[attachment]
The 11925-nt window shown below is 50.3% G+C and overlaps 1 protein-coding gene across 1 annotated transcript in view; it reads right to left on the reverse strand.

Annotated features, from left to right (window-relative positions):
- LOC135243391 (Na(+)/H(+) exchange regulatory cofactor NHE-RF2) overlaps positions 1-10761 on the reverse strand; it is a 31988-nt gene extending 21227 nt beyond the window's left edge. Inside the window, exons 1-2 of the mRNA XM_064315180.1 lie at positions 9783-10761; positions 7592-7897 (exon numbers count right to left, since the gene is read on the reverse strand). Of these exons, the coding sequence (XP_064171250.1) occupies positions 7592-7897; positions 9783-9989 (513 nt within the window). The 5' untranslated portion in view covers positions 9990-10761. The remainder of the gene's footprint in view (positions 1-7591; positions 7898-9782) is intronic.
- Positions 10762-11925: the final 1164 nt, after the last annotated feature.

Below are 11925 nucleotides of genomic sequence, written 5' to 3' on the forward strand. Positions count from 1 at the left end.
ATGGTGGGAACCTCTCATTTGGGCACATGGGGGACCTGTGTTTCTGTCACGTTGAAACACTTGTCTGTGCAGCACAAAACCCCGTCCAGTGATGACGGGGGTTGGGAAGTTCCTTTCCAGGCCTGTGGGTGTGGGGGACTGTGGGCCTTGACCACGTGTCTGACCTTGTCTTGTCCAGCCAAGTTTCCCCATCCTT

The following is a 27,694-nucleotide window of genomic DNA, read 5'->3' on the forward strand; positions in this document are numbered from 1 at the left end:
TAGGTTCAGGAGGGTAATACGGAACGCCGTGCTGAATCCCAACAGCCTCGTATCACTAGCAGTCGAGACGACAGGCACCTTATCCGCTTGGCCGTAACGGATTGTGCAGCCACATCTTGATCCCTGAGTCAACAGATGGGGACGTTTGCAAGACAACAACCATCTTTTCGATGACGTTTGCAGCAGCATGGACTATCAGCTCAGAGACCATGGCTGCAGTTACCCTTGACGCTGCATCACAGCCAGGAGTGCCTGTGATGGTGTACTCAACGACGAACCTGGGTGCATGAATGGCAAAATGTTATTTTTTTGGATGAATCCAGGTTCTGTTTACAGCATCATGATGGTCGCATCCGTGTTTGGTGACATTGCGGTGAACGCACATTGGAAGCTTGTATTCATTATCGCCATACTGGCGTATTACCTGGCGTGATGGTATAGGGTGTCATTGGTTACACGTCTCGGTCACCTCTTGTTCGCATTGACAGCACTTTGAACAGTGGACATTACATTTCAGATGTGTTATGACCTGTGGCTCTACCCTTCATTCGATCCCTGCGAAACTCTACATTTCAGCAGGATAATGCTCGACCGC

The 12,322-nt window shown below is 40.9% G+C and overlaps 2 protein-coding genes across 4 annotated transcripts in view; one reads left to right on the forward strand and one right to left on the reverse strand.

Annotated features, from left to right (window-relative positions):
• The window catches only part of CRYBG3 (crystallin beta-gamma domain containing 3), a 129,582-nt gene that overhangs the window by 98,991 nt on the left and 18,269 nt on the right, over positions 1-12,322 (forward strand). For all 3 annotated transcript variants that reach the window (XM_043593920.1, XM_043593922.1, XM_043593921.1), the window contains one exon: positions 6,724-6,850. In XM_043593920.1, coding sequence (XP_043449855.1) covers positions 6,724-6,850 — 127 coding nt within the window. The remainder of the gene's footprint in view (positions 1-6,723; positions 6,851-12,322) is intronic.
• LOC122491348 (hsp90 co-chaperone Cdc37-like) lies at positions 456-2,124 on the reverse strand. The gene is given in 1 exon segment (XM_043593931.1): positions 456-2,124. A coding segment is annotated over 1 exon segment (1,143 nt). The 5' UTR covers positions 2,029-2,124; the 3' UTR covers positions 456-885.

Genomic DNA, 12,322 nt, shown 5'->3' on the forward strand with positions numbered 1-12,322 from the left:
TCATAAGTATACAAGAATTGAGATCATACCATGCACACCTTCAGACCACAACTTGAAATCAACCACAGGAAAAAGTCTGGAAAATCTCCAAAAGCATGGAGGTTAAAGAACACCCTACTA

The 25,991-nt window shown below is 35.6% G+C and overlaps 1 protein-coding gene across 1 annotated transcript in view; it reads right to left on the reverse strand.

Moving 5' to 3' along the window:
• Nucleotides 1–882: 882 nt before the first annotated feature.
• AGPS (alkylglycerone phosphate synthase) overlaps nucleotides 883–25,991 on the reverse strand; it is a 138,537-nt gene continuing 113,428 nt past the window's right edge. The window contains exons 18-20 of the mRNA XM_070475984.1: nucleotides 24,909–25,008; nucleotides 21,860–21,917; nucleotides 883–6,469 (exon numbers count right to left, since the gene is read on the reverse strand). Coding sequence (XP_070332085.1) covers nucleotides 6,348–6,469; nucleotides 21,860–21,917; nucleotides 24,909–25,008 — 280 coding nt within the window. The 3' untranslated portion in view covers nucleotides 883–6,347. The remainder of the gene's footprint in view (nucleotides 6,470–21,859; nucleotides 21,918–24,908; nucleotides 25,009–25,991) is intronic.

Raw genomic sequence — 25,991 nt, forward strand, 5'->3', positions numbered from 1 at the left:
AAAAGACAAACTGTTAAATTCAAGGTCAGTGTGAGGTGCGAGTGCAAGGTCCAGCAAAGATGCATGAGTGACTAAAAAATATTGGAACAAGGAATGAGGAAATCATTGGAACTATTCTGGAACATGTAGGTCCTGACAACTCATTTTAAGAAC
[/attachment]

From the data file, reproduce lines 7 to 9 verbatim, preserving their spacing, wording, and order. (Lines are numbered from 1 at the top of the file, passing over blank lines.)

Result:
The following is a 27,694-nucleotide window of genomic DNA, read 5'->3' on the forward strand; positions in this document are numbered from 1 at the left end:
TAGGTTCAGGAGGGTAATACGGAACGCCGTGCTGAATCCCAACAGCCTCGTATCACTAGCAGTCGAGACGACAGGCACCTTATCCGCTTGGCCGTAACGGATTGTGCAGCCACATCTTGATCCCTGAGTCAACAGATGGGGACGTTTGCAAGACAACAACCATCTTTTCGATGACGTTTGCAGCAGCATGGACTATCAGCTCAGAGACCATGGCTGCAGTTACCCTTGACGCTGCATCACAGCCAGGAGTGCCTGTGATGGTGTACTCAACGACGAACCTGGGTGCATGAATGGCAAAATGTTATTTTTTTGGATGAATCCAGGTTCTGTTTACAGCATCATGATGGTCGCATCCGTGTTTGGTGACATTGCGGTGAACGCACATTGGAAGCTTGTATTCATTATCGCCATACTGGCGTATTACCTGGCGTGATGGTATAGGGTGTCATTGGTTACACGTCTCGGTCACCTCTTGTTCGCATTGACAGCACTTTGAACAGTGGACATTACATTTCAGATGTGTTATGACCTGTGGCTCTACCCTTCATTCGATCCCTGCGAAACTCTACATTTCAGCAGGATAATGCTCGACCGC

The 12,322-nt window shown below is 40.9% G+C and overlaps 2 protein-coding genes across 4 annotated transcripts in view; one reads left to right on the forward strand and one right to left on the reverse strand.